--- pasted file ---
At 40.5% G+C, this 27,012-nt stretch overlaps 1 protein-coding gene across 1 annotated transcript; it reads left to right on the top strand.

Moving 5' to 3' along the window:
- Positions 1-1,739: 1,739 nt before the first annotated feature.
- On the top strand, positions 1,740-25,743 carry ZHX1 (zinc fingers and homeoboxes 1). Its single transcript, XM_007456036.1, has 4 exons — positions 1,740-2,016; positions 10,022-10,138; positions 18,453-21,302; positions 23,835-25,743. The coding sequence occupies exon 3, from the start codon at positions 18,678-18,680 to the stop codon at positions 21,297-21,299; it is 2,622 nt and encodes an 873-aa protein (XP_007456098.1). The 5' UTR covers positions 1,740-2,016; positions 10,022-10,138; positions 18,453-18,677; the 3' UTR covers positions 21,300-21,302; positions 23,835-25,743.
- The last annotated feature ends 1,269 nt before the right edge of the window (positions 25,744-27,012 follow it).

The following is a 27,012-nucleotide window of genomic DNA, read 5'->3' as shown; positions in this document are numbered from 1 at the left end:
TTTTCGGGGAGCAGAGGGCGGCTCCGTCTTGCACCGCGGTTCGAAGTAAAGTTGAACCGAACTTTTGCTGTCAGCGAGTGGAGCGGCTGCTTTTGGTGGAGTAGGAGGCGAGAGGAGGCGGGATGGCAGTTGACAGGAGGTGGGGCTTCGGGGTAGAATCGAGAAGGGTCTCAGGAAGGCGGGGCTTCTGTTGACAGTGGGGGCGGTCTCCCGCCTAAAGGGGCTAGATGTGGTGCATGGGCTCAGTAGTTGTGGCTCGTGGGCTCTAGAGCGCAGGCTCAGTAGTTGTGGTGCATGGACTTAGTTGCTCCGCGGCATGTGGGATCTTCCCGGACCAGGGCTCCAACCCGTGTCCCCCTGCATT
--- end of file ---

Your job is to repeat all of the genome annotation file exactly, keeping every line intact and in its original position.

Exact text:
At 40.5% G+C, this 27,012-nt stretch overlaps 1 protein-coding gene across 1 annotated transcript; it reads left to right on the top strand.

Moving 5' to 3' along the window:
- Positions 1-1,739: 1,739 nt before the first annotated feature.
- On the top strand, positions 1,740-25,743 carry ZHX1 (zinc fingers and homeoboxes 1). Its single transcript, XM_007456036.1, has 4 exons — positions 1,740-2,016; positions 10,022-10,138; positions 18,453-21,302; positions 23,835-25,743. The coding sequence occupies exon 3, from the start codon at positions 18,678-18,680 to the stop codon at positions 21,297-21,299; it is 2,622 nt and encodes an 873-aa protein (XP_007456098.1). The 5' UTR covers positions 1,740-2,016; positions 10,022-10,138; positions 18,453-18,677; the 3' UTR covers positions 21,300-21,302; positions 23,835-25,743.
- The last annotated feature ends 1,269 nt before the right edge of the window (positions 25,744-27,012 follow it).

The following is a 27,012-nucleotide window of genomic DNA, read 5'->3' as shown; positions in this document are numbered from 1 at the left end:
TTTTCGGGGAGCAGAGGGCGGCTCCGTCTTGCACCGCGGTTCGAAGTAAAGTTGAACCGAACTTTTGCTGTCAGCGAGTGGAGCGGCTGCTTTTGGTGGAGTAGGAGGCGAGAGGAGGCGGGATGGCAGTTGACAGGAGGTGGGGCTTCGGGGTAGAATCGAGAAGGGTCTCAGGAAGGCGGGGCTTCTGTTGACAGTGGGGGCGGTCTCCCGCCTAAAGGGGCTAGATGTGGTGCATGGGCTCAGTAGTTGTGGCTCGTGGGCTCTAGAGCGCAGGCTCAGTAGTTGTGGTGCATGGACTTAGTTGCTCCGCGGCATGTGGGATCTTCCCGGACCAGGGCTCCAACCCGTGTCCCCCTGCATT